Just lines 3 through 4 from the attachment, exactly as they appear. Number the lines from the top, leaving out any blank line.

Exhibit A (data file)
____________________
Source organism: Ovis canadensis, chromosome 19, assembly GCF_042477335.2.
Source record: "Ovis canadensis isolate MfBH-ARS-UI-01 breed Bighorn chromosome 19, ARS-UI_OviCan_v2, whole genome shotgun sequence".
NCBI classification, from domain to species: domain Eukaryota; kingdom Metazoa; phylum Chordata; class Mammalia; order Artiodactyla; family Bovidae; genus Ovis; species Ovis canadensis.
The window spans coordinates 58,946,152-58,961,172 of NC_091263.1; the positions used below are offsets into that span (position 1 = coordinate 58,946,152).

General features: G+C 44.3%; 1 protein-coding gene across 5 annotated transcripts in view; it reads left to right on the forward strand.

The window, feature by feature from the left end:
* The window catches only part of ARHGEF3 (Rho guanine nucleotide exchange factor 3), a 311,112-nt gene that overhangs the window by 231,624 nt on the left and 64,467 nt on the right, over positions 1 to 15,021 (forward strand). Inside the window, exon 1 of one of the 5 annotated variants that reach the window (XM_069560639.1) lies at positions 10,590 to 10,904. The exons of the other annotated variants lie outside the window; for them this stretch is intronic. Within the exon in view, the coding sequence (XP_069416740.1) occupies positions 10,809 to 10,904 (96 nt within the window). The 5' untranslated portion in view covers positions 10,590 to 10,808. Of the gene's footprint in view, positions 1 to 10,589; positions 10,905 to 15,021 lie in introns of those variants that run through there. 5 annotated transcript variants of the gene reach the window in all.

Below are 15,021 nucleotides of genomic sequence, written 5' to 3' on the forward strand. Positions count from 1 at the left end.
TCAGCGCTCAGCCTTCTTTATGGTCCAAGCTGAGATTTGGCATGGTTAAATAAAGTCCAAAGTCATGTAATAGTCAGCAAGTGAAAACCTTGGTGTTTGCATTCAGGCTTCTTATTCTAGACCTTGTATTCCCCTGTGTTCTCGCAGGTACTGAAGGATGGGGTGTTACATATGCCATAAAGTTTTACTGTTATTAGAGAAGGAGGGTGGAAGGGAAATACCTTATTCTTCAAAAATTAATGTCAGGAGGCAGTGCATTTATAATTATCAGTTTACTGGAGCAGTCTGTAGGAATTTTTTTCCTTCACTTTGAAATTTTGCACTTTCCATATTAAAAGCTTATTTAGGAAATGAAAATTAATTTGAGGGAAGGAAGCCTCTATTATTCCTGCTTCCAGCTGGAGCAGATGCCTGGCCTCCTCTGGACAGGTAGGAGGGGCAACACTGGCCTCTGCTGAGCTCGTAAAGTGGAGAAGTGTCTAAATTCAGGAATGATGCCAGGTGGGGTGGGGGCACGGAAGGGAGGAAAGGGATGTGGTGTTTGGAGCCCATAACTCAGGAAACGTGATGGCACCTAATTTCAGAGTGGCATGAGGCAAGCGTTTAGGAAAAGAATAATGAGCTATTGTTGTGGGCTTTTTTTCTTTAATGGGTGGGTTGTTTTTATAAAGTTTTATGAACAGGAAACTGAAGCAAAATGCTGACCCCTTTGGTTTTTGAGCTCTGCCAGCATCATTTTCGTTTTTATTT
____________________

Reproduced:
NCBI classification, from domain to species: domain Eukaryota; kingdom Metazoa; phylum Chordata; class Mammalia; order Artiodactyla; family Bovidae; genus Ovis; species Ovis canadensis.
The window spans coordinates 58,946,152-58,961,172 of NC_091263.1; the positions used below are offsets into that span (position 1 = coordinate 58,946,152).